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Slab City or The Slabs (located at Colorado Desert in southeastern California, used by recreational vehicle owners and squatters from across North America. It takes its name from the concrete slabs and pylons that remain from the abandoned World War II base Marine Barracks Camp Dunlap there. A group of servicemen remained after the base closed, and the place has been inhabited ever since, although the number of residents has declined since the mid 1980s.) is a camp in the
Several thousand campers, many of them retired, use the site during the winter months.These 'snowbirds' stay only for the winter, before migrating north in the spring to cooler climes. The temperatures during the summer are forbidding; nonetheless, there is a group of around 150 permanent residents, who live in the Slabs all year round. Most of these 'Slabbers' subsist on government checks (SSI and Social Security) and have been driven to the Slabs through poverty; some of the 'slabbers' also have a strong desire for freedom from the American government.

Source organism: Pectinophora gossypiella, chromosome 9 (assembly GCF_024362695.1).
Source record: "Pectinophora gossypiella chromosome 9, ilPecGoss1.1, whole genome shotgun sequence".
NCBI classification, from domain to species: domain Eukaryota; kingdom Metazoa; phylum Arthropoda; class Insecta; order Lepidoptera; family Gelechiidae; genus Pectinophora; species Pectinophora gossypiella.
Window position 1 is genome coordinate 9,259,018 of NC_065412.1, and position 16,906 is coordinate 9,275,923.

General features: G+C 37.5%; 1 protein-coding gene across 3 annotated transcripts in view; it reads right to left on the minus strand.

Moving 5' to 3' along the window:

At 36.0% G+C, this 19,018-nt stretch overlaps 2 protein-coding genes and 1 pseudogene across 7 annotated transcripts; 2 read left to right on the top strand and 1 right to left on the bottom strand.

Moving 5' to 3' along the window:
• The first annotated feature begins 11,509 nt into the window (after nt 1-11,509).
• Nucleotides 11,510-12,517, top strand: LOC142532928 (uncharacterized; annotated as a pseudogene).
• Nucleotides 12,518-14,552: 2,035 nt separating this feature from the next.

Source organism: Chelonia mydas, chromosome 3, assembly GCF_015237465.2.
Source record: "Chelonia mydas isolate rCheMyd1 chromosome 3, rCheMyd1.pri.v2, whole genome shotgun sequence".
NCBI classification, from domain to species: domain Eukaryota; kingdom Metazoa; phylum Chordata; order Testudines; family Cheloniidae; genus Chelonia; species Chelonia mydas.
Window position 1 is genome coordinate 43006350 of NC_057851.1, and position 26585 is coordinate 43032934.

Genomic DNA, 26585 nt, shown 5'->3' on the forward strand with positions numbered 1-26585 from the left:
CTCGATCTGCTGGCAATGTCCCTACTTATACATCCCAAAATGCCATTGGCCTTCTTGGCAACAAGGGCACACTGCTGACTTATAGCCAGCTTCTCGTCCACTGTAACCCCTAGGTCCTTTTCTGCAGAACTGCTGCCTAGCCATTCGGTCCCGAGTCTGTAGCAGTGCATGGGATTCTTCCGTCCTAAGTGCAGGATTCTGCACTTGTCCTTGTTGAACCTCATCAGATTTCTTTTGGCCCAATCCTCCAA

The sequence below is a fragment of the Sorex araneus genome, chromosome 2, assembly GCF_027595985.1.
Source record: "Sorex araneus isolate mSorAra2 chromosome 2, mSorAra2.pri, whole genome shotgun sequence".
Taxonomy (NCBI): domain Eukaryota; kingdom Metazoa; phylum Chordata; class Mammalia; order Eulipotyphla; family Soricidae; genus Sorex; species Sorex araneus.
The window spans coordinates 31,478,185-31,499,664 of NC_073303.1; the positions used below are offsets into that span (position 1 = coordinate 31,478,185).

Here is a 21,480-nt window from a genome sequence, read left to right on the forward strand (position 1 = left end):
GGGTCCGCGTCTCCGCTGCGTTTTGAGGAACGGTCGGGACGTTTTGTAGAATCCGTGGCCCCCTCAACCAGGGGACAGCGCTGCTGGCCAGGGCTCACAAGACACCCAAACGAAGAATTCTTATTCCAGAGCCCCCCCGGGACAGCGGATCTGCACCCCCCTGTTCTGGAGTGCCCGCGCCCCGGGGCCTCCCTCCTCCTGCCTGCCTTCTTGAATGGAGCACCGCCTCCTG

The site is both decommissioned and uncontrolled, and there is no charge for parking. The camp has no electricity, no running water or other services. Many campers use generators or solar panels to generate electricity. Supplies can be purchased in nearby Niland, California, located some three miles (5 km) to the southwest of Slab City.
Located just east of State Route 111, the entrance to Slab City is easily recognized by the colorful Salvation Mountain: a small hill approximately three stories high which is entirely covered in acrylic paint, concrete and adobe and festooned with Bible verses. It is an ongoing project of over two decades by permanent resident Leonard Knight.
 External links and references
- Tioga George's "Vagabonders" web page.
- Desert Dutch's Slab City web page.
- A Myspace page about Slab City
- 2004 New York Times article, login may be required.